Both Hurricane John and the lesser Tropical Storm Ileana are forecast to remain offshore, and at present neither is thought to pose immediate danger to the mainland, according to the US National Hurricane Center (NHC).
The pair are expected to whip up heavy surf and bring strong rains to shore but Hurricane John is most likely to peak at Category 3 status before spinning back out to sea and away from the Baja California Peninsula by the end of the week, the NHC says.
However, the swells left in its wake are likely to cause “life-threatening surf and rip current conditions,” the Miami-based forecaster warned.
At present though, there are no coastal watches or warnings in effect.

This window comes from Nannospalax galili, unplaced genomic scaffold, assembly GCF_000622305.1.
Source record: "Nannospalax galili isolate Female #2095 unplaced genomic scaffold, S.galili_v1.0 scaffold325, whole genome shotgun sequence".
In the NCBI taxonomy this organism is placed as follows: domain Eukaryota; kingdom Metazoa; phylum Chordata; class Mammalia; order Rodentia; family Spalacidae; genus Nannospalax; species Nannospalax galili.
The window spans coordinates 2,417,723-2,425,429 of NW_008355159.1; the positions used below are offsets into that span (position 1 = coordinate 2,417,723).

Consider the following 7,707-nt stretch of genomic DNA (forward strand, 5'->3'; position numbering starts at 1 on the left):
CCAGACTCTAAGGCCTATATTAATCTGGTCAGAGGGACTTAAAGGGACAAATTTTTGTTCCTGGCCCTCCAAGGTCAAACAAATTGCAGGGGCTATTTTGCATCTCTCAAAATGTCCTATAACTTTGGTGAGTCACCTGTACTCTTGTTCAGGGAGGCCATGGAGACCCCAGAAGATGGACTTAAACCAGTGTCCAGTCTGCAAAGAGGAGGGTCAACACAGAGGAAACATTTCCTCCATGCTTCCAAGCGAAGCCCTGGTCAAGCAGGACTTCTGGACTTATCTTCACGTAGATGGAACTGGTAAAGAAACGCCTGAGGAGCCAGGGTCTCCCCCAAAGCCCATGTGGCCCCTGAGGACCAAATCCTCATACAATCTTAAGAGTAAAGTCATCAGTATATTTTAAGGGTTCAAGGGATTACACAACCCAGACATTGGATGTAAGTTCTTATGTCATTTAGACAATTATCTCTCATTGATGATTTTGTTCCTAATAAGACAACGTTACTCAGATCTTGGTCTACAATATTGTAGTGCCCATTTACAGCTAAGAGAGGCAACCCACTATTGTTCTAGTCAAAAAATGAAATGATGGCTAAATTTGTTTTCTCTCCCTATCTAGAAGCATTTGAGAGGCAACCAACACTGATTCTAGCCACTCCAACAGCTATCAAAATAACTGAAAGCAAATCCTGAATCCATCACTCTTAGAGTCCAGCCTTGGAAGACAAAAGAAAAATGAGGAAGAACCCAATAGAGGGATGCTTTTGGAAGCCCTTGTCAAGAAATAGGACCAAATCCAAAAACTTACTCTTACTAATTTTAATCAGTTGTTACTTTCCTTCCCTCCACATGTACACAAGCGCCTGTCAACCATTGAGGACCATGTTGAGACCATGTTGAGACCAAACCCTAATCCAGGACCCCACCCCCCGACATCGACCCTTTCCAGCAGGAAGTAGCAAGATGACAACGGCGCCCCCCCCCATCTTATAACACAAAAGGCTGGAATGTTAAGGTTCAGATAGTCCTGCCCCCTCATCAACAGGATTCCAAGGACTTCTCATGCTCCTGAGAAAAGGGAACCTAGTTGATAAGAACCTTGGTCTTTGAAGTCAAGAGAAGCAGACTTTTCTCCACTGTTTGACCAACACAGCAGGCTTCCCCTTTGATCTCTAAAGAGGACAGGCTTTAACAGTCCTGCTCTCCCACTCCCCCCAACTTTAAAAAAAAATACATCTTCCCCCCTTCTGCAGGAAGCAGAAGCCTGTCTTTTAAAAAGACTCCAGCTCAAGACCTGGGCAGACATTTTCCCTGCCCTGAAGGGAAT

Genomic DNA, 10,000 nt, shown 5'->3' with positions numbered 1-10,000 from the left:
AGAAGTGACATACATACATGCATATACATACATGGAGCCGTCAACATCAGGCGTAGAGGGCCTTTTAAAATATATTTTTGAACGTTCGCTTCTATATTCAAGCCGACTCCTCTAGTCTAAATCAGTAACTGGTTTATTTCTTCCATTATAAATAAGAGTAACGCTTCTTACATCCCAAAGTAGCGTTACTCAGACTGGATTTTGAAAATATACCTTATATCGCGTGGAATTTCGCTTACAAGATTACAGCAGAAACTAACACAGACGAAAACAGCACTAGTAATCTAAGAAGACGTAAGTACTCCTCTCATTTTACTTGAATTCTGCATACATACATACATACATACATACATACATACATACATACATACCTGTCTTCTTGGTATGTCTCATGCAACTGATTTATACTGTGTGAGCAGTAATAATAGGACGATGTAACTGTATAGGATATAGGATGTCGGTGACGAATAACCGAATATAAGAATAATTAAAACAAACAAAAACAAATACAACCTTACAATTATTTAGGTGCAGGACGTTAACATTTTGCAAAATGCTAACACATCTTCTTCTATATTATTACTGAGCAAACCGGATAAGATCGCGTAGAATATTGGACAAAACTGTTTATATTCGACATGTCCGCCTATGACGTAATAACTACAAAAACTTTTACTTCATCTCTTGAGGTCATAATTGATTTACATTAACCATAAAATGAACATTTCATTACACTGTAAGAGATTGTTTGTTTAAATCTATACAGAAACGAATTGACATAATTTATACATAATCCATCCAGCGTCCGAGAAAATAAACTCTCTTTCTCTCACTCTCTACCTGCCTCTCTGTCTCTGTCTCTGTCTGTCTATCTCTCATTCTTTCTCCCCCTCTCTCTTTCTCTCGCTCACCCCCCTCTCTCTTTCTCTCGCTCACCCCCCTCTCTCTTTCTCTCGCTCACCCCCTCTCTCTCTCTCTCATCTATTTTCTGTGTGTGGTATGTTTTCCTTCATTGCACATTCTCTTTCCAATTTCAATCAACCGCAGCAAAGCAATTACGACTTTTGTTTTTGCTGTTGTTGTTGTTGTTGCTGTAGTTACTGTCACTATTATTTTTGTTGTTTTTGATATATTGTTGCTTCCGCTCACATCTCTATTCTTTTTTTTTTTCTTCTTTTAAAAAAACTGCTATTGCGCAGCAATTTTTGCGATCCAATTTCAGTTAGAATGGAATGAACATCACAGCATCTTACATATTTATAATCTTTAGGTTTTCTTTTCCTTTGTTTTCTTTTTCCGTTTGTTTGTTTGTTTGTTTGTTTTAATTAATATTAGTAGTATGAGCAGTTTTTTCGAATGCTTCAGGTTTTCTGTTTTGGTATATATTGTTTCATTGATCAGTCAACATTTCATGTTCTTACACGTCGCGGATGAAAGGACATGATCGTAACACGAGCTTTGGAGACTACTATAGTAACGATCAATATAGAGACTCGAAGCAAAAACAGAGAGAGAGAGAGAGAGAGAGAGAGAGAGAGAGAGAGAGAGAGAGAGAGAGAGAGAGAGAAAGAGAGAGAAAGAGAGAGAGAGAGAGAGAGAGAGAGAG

Tropical Storm Ileana is closer to shore but predicted to gradually lose strength and dissipate by late Tuesday due to the effects of the larger hurricane, which is expected to bring localised downpours along the coast.
Mexican officials have meanwhile posted a tropical storm warning from Tecpan de Galeana to Cabo Corrientes along the country’s south western shoulder.
Hurricane John was centred about 435 miles south of the southern tip of Baja late on Monday and had maximum sustained winds of 75 miles per hour (mph). It was moving northwest at 8mph.
Ileana’s centre was about 80 miles south-south east of the Mexican port of Manzanillo. It had maximum sustained winds of 60mph and was heading north west at 21mph.
The AP contributed to this report
Register for free to continue reading
Registration is a free and easy way to support our truly independent journalism
By registering, you will also enjoy limited access to Premium articles, exclusive newsletters, commenting, and virtual events with our leading journalists
Already have an account? sign in
Join our new commenting forum
Join thought-provoking conversations, follow other Independent readers and see their replies